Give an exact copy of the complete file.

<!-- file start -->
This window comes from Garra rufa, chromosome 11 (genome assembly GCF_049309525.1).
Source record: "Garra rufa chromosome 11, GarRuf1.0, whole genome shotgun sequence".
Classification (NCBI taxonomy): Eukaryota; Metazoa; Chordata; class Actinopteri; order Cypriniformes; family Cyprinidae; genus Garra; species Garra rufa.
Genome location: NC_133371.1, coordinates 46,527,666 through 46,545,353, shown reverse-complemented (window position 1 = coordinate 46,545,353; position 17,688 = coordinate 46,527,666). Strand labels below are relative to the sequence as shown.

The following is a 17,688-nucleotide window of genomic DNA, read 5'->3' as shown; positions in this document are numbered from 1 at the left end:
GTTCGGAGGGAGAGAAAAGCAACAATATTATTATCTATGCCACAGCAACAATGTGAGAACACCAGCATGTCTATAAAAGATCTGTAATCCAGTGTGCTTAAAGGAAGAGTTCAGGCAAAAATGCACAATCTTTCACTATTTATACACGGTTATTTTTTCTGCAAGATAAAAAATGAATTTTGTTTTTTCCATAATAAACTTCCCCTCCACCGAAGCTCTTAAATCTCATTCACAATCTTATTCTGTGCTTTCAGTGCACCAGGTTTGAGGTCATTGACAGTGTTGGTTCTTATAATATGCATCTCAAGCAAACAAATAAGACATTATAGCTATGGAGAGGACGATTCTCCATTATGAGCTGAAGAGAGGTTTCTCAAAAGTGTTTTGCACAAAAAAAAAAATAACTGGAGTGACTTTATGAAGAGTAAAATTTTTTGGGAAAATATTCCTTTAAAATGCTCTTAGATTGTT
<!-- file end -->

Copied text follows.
This window comes from Garra rufa, chromosome 11 (genome assembly GCF_049309525.1).
Source record: "Garra rufa chromosome 11, GarRuf1.0, whole genome shotgun sequence".
Classification (NCBI taxonomy): Eukaryota; Metazoa; Chordata; class Actinopteri; order Cypriniformes; family Cyprinidae; genus Garra; species Garra rufa.
Genome location: NC_133371.1, coordinates 46,527,666 through 46,545,353, shown reverse-complemented (window position 1 = coordinate 46,545,353; position 17,688 = coordinate 46,527,666). Strand labels below are relative to the sequence as shown.

The following is a 17,688-nucleotide window of genomic DNA, read 5'->3' as shown; positions in this document are numbered from 1 at the left end:
GTTCGGAGGGAGAGAAAAGCAACAATATTATTATCTATGCCACAGCAACAATGTGAGAACACCAGCATGTCTATAAAAGATCTGTAATCCAGTGTGCTTAAAGGAAGAGTTCAGGCAAAAATGCACAATCTTTCACTATTTATACACGGTTATTTTTTCTGCAAGATAAAAAATGAATTTTGTTTTTTCCATAATAAACTTCCCCTCCACCGAAGCTCTTAAATCTCATTCACAATCTTATTCTGTGCTTTCAGTGCACCAGGTTTGAGGTCATTGACAGTGTTGGTTCTTATAATATGCATCTCAAGCAAACAAATAAGACATTATAGCTATGGAGAGGACGATTCTCCATTATGAGCTGAAGAGAGGTTTCTCAAAAGTGTTTTGCACAAAAAAAAAAATAACTGGAGTGACTTTATGAAGAGTAAAATTTTTTGGGAAAATATTCCTTTAAAATGCTCTTAGATTGTT